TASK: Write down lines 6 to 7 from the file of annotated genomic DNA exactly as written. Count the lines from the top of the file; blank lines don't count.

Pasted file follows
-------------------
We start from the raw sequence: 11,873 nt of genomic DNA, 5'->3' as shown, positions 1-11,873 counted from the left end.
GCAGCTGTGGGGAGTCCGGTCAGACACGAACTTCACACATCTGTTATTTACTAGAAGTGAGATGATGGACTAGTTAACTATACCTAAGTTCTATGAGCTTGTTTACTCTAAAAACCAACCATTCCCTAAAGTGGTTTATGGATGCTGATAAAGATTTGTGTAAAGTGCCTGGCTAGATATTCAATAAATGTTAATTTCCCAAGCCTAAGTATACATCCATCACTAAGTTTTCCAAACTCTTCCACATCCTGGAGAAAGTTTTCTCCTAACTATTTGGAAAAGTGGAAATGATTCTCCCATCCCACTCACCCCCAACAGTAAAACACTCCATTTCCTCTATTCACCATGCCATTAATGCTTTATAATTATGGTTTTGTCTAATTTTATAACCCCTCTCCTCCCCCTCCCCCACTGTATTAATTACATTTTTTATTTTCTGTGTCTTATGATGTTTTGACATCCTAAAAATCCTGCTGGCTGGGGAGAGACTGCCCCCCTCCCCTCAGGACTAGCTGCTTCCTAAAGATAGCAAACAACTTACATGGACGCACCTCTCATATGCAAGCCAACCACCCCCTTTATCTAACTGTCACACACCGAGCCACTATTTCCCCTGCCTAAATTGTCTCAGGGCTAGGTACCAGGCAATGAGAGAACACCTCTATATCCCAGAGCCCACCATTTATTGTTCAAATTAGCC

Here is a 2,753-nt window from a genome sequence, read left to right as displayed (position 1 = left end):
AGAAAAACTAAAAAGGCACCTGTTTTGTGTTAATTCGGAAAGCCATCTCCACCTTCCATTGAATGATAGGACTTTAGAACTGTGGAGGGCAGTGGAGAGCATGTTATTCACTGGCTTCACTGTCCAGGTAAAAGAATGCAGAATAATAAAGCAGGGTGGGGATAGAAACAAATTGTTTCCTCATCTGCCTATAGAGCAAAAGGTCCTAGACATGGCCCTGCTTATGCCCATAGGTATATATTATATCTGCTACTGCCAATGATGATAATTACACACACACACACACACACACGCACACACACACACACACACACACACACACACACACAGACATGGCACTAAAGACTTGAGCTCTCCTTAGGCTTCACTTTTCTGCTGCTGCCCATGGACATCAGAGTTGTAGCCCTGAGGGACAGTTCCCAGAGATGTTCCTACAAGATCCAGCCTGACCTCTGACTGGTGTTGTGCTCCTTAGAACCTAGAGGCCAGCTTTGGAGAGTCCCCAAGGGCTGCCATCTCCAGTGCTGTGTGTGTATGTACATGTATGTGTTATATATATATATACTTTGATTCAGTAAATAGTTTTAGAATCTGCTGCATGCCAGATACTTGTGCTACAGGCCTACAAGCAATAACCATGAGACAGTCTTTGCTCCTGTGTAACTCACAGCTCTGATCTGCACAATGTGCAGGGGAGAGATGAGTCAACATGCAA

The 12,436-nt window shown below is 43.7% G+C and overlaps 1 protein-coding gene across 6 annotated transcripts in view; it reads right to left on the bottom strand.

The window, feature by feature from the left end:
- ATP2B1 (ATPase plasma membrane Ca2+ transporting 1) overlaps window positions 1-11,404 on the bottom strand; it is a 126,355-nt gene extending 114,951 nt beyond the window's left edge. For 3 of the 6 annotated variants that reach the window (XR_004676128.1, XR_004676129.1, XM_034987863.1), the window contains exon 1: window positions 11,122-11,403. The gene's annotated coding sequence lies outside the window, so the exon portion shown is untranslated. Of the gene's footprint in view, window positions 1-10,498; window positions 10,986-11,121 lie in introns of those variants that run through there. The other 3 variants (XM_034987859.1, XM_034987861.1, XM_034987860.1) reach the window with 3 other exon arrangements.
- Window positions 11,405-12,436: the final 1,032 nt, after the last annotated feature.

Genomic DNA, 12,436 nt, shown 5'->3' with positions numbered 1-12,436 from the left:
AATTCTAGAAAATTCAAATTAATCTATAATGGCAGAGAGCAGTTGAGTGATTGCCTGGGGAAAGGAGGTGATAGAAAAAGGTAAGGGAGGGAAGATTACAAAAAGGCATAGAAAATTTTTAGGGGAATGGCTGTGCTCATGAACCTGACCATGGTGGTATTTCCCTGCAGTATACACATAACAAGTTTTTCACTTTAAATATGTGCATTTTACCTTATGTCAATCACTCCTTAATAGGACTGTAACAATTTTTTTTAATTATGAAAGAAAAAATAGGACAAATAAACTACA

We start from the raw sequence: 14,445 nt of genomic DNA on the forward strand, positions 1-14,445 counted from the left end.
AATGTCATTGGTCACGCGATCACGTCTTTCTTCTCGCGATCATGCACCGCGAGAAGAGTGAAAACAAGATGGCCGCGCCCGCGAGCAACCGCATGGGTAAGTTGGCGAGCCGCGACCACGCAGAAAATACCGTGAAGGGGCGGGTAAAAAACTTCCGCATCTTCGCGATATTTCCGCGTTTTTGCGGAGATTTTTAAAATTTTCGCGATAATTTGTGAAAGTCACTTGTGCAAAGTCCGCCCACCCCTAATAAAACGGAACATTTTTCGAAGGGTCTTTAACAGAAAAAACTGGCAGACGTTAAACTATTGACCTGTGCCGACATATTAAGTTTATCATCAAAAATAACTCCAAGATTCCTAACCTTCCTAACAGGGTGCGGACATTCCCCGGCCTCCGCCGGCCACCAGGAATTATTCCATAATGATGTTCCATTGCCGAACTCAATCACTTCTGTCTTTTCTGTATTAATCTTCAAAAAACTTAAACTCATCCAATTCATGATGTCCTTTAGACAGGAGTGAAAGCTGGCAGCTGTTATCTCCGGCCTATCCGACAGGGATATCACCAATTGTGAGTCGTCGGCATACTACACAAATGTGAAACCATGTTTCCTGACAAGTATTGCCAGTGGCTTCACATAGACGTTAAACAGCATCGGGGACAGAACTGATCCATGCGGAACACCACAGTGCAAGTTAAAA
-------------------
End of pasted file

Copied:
The window, feature by feature from the left end:
- ATP2B1 (ATPase plasma membrane Ca2+ transporting 1) overlaps window positions 1-11,404 on the bottom strand; it is a 126,355-nt gene extending 114,951 nt beyond the window's left edge. For 3 of the 6 annotated variants that reach the window (XR_004676128.1, XR_004676129.1, XM_034987863.1), the window contains exon 1: window positions 11,122-11,403. The gene's annotated coding sequence lies outside the window, so the exon portion shown is untranslated. Of the gene's footprint in view, window positions 1-10,498; window positions 10,986-11,121 lie in introns of those variants that run through there. The other 3 variants (XM_034987859.1, XM_034987861.1, XM_034987860.1) reach the window with 3 other exon arrangements.